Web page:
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A short-treatment with nondepleting antibodies, such as those targeting CD4 or CD154 (CD40 ligand), allows long-term graft survival without the need for continuous immunosuppression. This state of immune tolerance is maintained by regulatory CD4+ T cells present within both the lymphoid tissue and the tolerated graft. The nature of such regulatory T cells, their relationship to CD4+CD25+ T cells, and their mode of action have all been the subjects of much attention recently. Here, we review recent progress on understanding the nature, specificity, and mechanisms of action of T cells mediating dominant tolerance brought about by antibody therapy.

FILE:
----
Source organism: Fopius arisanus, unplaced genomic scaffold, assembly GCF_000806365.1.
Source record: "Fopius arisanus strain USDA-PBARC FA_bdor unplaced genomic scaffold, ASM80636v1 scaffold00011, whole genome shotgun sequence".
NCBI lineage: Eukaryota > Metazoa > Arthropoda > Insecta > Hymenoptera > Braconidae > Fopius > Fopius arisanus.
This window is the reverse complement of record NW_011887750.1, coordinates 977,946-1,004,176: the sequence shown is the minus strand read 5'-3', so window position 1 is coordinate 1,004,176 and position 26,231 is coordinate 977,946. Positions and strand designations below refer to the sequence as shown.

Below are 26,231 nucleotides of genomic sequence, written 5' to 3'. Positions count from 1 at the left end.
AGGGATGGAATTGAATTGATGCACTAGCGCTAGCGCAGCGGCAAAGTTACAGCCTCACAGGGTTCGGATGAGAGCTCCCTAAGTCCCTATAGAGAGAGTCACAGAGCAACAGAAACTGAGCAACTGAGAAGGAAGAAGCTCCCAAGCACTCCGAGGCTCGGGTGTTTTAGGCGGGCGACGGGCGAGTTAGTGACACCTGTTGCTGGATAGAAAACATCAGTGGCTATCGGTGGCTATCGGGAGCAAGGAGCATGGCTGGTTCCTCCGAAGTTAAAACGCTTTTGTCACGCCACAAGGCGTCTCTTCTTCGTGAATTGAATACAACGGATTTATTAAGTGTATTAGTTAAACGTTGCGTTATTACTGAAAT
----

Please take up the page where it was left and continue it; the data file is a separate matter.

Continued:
Original publication




Journal article


Immunol Res

Publication Date





181 - 191


Animals, Antibodies, Monoclonal, CD4-Positive T-Lymphocytes, Graft Survival, Immune Tolerance, Immunosuppression, Mice, Rats, Receptors, Interleukin-2, T-Lymphocyte Subsets, Transplantation Immunology, Transplantation, Homologous